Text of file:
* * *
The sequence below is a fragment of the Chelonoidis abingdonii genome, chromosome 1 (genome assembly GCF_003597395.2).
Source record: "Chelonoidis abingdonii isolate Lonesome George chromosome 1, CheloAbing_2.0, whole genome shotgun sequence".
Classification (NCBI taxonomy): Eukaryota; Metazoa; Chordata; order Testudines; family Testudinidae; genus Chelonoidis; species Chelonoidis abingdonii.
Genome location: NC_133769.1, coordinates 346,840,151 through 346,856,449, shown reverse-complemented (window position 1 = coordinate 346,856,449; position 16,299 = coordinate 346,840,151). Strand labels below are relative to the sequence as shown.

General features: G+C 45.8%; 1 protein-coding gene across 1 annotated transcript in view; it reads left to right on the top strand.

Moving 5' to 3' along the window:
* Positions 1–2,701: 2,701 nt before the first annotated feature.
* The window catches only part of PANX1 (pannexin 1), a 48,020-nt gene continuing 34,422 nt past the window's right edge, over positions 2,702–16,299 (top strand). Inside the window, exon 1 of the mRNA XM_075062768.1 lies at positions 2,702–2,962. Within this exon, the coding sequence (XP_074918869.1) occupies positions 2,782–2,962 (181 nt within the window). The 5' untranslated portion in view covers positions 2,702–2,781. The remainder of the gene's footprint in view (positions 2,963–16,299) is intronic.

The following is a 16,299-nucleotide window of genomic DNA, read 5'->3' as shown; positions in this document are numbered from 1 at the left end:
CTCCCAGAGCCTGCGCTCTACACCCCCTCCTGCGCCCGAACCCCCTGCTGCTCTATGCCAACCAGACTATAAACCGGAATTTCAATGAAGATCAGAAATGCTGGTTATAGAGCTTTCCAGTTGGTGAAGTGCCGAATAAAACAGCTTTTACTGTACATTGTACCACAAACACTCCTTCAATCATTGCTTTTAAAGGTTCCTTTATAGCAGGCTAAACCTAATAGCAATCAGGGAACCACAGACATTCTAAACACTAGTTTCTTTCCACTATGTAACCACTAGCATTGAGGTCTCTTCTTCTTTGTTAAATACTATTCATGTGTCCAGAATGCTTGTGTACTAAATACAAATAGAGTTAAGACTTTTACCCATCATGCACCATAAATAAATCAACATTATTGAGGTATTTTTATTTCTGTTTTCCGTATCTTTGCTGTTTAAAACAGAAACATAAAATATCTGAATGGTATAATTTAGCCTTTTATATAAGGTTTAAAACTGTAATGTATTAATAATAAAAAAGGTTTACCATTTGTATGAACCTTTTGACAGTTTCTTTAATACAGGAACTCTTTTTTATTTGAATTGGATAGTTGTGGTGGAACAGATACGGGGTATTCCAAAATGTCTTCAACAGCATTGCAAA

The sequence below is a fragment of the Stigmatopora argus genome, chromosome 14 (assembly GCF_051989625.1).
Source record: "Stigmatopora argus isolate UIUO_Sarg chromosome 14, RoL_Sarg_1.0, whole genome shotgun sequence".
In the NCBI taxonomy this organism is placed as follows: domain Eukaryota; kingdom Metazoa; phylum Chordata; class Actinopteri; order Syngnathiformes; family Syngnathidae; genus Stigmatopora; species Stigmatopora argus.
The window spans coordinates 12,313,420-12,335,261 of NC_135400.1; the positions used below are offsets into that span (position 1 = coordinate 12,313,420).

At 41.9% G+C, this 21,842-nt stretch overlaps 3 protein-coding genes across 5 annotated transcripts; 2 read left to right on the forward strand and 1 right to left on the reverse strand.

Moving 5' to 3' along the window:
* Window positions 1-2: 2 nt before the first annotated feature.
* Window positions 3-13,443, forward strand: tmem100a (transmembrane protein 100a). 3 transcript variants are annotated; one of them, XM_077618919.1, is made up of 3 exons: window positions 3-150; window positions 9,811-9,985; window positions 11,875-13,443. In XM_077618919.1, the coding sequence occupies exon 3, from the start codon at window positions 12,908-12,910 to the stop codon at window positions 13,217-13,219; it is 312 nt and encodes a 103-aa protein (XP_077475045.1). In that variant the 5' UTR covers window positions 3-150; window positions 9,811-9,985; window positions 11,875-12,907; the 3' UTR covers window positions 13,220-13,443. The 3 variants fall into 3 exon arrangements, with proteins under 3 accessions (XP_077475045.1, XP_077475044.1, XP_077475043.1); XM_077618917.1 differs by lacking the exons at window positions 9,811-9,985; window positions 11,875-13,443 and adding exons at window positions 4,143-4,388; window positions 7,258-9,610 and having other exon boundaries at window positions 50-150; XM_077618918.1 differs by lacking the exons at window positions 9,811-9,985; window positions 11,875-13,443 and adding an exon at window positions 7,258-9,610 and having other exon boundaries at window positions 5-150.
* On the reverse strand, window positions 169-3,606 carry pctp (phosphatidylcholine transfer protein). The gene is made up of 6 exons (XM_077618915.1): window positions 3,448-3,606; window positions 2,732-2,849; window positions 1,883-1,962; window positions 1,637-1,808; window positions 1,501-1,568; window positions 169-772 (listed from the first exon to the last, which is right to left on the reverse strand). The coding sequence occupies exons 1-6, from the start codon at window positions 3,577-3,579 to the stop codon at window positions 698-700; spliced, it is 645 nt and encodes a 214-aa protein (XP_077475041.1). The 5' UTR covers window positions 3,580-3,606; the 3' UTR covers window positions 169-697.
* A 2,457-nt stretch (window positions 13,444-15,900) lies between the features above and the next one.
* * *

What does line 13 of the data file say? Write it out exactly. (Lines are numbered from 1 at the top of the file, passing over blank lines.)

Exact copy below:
In the NCBI taxonomy this organism is placed as follows: domain Eukaryota; kingdom Metazoa; phylum Chordata; class Actinopteri; order Syngnathiformes; family Syngnathidae; genus Stigmatopora; species Stigmatopora argus.